Computational Molecular Biology in the School of Computer Science

Computational molecular biology is an active area of research at Carnegie Mellon, carried out by faculty members who make this their primary research area as well through collaborations between computational and biological scientists. Areas of emphasis include the application of machine learning and data mining techniques to large biological knowledge bases, biological modeling, computational aspects of high-throughput laboratory methodologies for large-scale, systematic studies of protein structure and function, analysis of biological image data and computational genomics. Carnegie Mellon recently won a $3.2M multi-investigator grant for research on bioinformatics and cancer.

Carnegie Mellon University offers educational programs in computational biology through the undergraduate degree in Biological Sciences with a Computational Option or the B.S. Degree in Biological Sciences/Computational Biology, the Professional Masters Program in Computational Biology, and the Merck Graduate Program in Computational Biology and Chemistry . Graduate student applicants wishing to participate in the Merck Computational Biology and Chemistry graduate program at Carnegie Mellon must apply to and be accepted into one of the graduate programs of the participating departments: Biological Sciences, Chemistry and Computer Science .

Pittsburgh is a fertile environment for research combining biology with other disciplines, including activities at centers such as the Center for ALgorithm ADaptation Dissemination and INtegration (ALADDIN) , the Center for Biological Language Modeling, the Center for Light Microscope Imaging and Biotechnology , the Center for the Neural Basis of Cognition , Faculty of Biomedical Engineering , The Pittsburgh NMR Center for Biomedical Research , and the Pittsburgh Supercomputing Center .


Ziv Bar-Joseph analyzes high throughput biological datasets (especially gene expression and time series gene expression data, and protein-DNA binding data). His work addresses issues ranging from the experimental design level to the systems biology level.
Guy Blelloch develops scalable, parallel high-accuracy algorithms for simulating the flow of blood in the Sangria Project.
Jaime Carbonell is interested in the application of artificial intelligence to problems in computational molecular biology.
Dannie Durand studies the evolution of vertebrate genome organization and functional diversity through gene duplication, using combinatorial methods to analyze data obtained from diverse biological data sets via web-based information retrieval techniques.
Mike Erdmann studies problems in protein structure comparison in collaboration with Gordon Rule (Biological Sciences).
Chris Langmead develops algorithms for high-throughput structural biology, accelerating critical steps in determining and modeling protein structures and their dynamics, thereby facilitating faster and better techniques for drug design. Langmead also develops tools for the analysis of large-scale protein and gene expression data. This work will lead to early and better disease diagnosis, as well as the design of targeted therapies against illnesses like cancer.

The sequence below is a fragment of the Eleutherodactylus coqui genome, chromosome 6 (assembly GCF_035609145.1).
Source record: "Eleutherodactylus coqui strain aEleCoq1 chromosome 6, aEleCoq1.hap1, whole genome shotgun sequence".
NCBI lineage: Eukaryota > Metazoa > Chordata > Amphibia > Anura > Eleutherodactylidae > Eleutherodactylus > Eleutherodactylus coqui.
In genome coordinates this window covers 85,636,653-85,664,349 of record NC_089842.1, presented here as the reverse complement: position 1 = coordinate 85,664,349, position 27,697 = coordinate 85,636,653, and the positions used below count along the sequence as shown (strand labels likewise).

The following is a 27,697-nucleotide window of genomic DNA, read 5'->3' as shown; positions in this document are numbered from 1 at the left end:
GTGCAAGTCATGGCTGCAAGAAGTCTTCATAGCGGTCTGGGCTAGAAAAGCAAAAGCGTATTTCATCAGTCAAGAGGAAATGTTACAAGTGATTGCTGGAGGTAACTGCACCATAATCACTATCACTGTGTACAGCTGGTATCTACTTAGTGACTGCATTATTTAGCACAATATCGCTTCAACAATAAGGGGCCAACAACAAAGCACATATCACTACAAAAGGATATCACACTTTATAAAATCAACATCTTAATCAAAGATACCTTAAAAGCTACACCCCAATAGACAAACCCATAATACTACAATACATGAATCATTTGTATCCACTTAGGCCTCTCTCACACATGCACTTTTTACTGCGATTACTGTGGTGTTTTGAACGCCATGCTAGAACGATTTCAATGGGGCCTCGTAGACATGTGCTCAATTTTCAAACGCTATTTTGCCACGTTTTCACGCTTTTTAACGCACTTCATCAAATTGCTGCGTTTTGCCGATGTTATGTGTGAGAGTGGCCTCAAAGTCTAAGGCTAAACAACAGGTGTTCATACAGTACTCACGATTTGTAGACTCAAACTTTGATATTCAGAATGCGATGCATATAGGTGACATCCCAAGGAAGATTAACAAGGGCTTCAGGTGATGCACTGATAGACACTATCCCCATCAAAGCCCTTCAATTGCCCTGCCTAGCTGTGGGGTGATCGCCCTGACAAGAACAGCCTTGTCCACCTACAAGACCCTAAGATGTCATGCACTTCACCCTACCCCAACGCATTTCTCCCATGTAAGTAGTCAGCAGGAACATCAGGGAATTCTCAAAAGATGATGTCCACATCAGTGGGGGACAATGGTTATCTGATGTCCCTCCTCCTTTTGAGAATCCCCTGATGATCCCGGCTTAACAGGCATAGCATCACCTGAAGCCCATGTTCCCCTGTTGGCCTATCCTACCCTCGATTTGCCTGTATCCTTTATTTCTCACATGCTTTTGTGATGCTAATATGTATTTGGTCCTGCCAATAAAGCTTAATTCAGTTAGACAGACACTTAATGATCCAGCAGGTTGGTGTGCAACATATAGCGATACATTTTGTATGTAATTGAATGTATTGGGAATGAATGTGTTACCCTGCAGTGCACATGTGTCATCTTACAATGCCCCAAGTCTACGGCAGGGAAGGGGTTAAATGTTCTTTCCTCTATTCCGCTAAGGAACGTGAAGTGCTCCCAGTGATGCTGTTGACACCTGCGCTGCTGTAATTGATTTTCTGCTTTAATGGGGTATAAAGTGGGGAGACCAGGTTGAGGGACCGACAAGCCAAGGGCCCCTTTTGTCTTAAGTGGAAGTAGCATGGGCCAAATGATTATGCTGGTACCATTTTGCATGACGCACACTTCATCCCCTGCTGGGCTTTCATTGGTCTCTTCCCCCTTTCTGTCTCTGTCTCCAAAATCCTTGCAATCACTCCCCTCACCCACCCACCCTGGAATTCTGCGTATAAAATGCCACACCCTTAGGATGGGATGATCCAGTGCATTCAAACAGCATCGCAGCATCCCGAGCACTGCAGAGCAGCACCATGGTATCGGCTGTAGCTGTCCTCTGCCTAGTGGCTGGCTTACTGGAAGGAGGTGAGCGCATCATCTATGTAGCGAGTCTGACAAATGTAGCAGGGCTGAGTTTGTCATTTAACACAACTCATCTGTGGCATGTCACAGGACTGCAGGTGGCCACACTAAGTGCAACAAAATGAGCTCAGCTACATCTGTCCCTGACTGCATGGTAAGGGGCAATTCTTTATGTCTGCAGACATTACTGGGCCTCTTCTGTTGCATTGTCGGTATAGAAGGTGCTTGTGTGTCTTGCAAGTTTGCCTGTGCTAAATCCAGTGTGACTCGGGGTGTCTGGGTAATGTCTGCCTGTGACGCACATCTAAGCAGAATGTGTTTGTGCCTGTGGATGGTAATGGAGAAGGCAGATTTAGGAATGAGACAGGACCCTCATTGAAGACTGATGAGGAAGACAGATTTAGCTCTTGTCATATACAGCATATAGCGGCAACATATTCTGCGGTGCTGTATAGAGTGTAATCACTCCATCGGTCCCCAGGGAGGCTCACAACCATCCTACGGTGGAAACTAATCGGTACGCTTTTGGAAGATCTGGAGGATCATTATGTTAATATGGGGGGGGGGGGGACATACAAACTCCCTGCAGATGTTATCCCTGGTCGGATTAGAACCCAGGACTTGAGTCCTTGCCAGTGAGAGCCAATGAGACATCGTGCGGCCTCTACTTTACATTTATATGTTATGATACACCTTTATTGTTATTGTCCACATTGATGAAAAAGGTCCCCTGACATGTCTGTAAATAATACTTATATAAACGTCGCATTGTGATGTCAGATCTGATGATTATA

Tom Mitchell applies machine learning and information retrieval techniques to the automatic construction of protein knowledge bases.
Gary Miller participates in the Sangria Project, a research project to design and apply advanced parallel geometric and numerical algorithms and software for simulating complex flows with dynamic interfaces, such as blood flow.
Andrew W. Moore applies clustering and data mining techniques to the analysis of multidimensional spaces of complex, biological entities.
R. Ravi collaborates with Jon Minden (Biological Sciences). and Alan Frieze (Mathematical Sciences) on combinatorial and statistical problems that arise in developing proteomics assays.
Roni Rosenfeld collaborates with Judith Klein-Seetharaman on the application of techniques from natural language modeling to biological sequence, using information theory, statistics and AI. These techniques include N-gram analysis, prediction in sparse domains, and automatic classification.
Russell Schwartz develops mathematical models and algorithms for studying genome variations between members of a species. He also develops methods for modeling self-assembling biological systems.
Raul Valdes-Perez is using recently invented data mining methods to pose new questions about genome-wide datasets on gene expression, function, location, and other properties. The new question is: how is a specific, given gene interestingly unique, or at least highly distinctive, compared to all other genes in the same genome?
Eric Xing develops probabilistic inference and learning algorithms for computational biology and statistical genetics, and for generic intelligent systems of a wide range of applications. His works address problems ranging from network modeling in systems biology to genetic polymorphisms associated with diseases.

Faculty in allied departments at Carnegie Mellon who are using computational and mathematical approaches to study related biological problems include:
Bill Eddy (Statistics)
Alan Frieze (Math)
Chris Genovese (Statistics)
Rob Kass (Statistics)
Bob Murphy (Biological Sciences)
John Nagle (Physics)
Kathryn Roeder (Statistics)
Larry Wasserman (Statistics)

Top of page
Back to CSD Home Page
Back to SCS Home Page
Last modified: Nov 4 2004. Maintained by Dannie Durand (